Monday, 26 September 2016

Bicycle Thieves

Year of Release:  1948
Director:  Vittorio De Sica
Screenplay:  Vittorio De Sica, Cesare Zavattini, Suso Cecchi d'Amico, Gerardo Guerrieri, Oreste Biancoli, Adolfo Franci, from a story by Luigi Bartolini
Starring:  Lamberto Maggiorani, Enzo Staiola, Lianella Carell, Vittorio Antonucci
Running Time:  85 minutes
Genre:  drama

In post-World War II Rome, Antonio Ricci (Maggiorani) is desperate for work to support his wife Maria (Carell), his son Bruno (Staiola), and his baby.  He is overjoyed when he is offered  a job putting up posters.  However, on his first day of work, his bicycle, which he needs for his job, is stolen.  With the police either unwilling or unable to help him, Antonio, with Bruno in tow, is forced into an increasingly desperate search through the backstreets, alleys, black markets and tenements of Rome to find his stolen property.

During World War II, many Italian film studios were bombed, and many actors were called up to fight.  As a result, in the immediate post-war years, Italian filmmakers found themselves with very few facilities or actors.  However, they managed to make a virtue out of a necessity.  Filming largely on locations, with light-weight cameras, and using often non-professional actors, they developed a style which became known as "Italian neorealism", a semi-documentary approach, which continues to influence filmmakers today.  Bicycle Thieves is seen as one of them greatest works of neorealism.  This is a powerful look at poverty and desperation, with it's unflinching look at a man and his son, as their world crumbles around them, from the joy of morning to the despair of evening.  The film was cast entirely with untrained non-professional actors.  Lamberto Maggiorani was a factory worker, and 8-year old Enzo Staiola was cast when director Vittorio De Sica noticed him watching them on the street, while helping his father sell flowers.  Both of them turn in devastating performances, with the image of Staiola gazing into the camera towards the end of the film becoming an icon of Italian cinema.  It may be hard for some to understand how the loss of a bicycle can mean so much, but for the Riccis it's everything.  Without the bicycle, he can't work, if he can't work, they don't eat.  It's as simple and brutal as that.  This is a film that is as powerful and as relevant today, as it was nearly seventy years ago.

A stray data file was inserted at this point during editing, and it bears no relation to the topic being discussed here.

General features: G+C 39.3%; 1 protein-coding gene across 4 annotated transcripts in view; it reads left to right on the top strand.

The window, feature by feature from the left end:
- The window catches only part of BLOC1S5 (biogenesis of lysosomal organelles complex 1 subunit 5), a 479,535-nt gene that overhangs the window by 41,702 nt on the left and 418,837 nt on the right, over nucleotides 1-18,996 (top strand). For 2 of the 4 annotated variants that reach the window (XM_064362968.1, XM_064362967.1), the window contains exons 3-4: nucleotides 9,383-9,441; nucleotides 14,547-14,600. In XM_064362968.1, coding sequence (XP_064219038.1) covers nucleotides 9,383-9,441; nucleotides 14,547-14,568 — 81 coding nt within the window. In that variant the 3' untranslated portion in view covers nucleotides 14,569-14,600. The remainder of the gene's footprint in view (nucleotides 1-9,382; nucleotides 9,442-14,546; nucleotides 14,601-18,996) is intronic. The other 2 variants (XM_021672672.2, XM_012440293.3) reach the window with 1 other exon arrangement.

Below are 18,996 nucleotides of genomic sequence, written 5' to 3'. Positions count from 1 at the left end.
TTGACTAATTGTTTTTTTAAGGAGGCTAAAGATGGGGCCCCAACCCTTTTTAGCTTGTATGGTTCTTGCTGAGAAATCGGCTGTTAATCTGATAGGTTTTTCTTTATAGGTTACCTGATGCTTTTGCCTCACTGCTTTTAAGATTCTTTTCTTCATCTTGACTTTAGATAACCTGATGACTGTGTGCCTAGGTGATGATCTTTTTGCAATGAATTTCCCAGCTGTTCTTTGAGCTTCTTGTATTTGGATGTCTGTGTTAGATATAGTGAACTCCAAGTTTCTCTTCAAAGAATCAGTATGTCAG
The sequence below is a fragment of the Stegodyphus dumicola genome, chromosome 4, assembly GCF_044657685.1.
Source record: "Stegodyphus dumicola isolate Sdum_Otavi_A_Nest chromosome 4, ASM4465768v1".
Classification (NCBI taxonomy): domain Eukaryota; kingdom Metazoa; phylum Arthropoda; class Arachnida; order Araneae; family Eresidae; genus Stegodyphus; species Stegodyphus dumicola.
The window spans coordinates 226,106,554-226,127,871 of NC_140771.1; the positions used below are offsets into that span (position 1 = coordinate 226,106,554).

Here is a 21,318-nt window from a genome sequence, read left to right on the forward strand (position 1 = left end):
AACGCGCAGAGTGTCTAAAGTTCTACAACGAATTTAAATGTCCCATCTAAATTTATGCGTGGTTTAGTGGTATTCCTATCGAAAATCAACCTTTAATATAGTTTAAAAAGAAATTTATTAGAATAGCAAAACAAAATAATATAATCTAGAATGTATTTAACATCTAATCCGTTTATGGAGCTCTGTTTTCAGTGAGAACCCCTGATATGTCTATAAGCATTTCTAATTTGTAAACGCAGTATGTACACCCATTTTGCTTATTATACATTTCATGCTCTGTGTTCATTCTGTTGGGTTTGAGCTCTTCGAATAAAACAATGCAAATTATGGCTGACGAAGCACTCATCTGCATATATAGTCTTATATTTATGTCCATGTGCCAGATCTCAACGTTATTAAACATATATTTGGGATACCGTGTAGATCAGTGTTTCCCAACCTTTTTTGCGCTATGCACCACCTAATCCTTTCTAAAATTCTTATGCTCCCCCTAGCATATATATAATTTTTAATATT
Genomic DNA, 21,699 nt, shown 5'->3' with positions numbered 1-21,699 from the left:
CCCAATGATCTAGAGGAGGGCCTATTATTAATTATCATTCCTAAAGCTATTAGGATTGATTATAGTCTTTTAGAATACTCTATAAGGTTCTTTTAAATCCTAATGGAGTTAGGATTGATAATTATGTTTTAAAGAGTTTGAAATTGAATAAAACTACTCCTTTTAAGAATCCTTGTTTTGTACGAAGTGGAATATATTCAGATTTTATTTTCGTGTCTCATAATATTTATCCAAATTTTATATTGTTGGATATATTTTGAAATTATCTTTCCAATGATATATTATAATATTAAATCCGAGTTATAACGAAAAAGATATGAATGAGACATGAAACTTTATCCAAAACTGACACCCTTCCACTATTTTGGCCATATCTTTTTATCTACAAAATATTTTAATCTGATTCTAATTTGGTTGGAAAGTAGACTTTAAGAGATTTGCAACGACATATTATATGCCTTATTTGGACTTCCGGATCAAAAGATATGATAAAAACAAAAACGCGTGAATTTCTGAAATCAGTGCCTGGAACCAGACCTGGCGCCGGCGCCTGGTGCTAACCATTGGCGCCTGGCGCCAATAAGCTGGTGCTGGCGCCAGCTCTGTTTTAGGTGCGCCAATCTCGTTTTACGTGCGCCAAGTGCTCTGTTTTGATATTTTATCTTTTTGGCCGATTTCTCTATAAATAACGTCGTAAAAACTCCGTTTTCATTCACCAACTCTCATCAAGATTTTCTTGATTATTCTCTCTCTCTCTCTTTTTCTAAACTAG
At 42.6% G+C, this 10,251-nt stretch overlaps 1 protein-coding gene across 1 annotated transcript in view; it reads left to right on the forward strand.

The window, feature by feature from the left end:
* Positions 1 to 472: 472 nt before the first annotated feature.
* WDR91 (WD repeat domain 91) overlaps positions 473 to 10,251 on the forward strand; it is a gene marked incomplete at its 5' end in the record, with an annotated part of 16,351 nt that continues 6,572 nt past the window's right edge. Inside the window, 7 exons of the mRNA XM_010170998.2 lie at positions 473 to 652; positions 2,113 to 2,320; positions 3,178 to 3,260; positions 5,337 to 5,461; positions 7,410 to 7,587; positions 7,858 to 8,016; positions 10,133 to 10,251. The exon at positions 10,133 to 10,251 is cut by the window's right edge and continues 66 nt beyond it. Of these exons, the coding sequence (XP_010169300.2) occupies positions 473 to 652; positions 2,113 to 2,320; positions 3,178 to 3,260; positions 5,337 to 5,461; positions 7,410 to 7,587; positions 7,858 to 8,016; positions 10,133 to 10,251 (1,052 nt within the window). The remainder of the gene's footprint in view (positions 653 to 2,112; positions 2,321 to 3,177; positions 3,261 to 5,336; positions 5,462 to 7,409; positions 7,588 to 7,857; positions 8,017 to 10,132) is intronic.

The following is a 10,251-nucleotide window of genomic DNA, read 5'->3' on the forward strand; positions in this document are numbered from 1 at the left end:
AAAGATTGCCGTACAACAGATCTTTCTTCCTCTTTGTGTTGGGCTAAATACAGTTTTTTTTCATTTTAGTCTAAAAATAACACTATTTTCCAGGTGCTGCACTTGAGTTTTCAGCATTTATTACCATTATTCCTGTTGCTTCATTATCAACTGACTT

Enzo Staiola and Lamberto Maggiorani in Bicycle Thieves

Saturday, 24 September 2016

The Magnificent Seven

Year of Release:  2016
Director:  Antoine Fuqua
Screenplay:  Nic Pizzolatto and Richard Wenk, based on Seven Samurai by Akira Kurosawa, Shinobu Hashimoto and Hideo Oguni
Starring:  Denzel Washington, Chris Pratt, Ethan Hawke, Vincent D'Onofrio, Byung-hun Lee, Manuel Garcia-Rulfo, Martin Sensmeier, Haley Bennett, Peter Sarsgaard
Running Time:  133 minutes
Genre:  Western, action

The year is 1879, and the small mining town of Rose Creek is plagued by ruthless industrialist Bart Bogue (Sarsgaard), who wants control of the entire town.  After Bogue turns a town meeting in the local church into a massacre, young widow Emma Cullen (Bennett), whose husband was killed by Bogue, and her friend Teddy (Luke Grimes) ride out to find gunfighters to help protect the town.  They find bounty hunter Sam Chisholm (Washington), who has a personal grievance against Bogue, gunfighter and gambler Josh Faraday (Pratt), sharpshooter Goodnight Robicheux (Hawke), and his associate and expert knife fighter Billy Rocks (Lee), wanted outlaw Vasquez (Garcia-Rulfo), grizzled frontiersman Jack Horne (D'Onofrio) and Comanche warrior Red Harvest (Sensmeier).  These seven have to protect a town of farmers against a ruthless army.

This is a remake of the classic 1960 Western The Magnificent Seven, which in turn was a remake of the 1954 film Seven Samurai.  This is a hugely entertaining, classical Western, full of the traditional tropes of the genre, there is even a scene where the piano stops playing when a  character shoulders into the saloon.  I have to confess, I am a huge fan of Westerns, and this film left me with a big smile on my face.  It's a good old-fashioned romp, in the best sense, full of action, and daring-do, with a dash of humour and emotion (the final moments have real emotional weight).  Washington and Pratt provide real movie-star charisma.  Aside form a more diverse cast, this is very much a traditional Western, and doesn't really do much that hasn't been done before, but for old-school Saturday matinee fun, it certainly delivers.

Vincent D'Onofrio, Martin Sensmeier, Manuel Garcia-Rulfo, Ethan Hawke, Denzel Washington, Chris Pratt and Byung-hun Lee are The Magnificent Seven

Friday, 23 September 2016

Book of Shadows: Blair Witch 2

Year of Release:  2000
Director:  Joe Berlinger
Screenplay:  Dick Beebe and Joe Berlinger
Starring:  Kim Director, Jeffrey Donovan, Erica Leerhsen, Tristine Skyler, Stephen Barker Turner
Running Time:  90 minutes
Genre:  horror, supernatural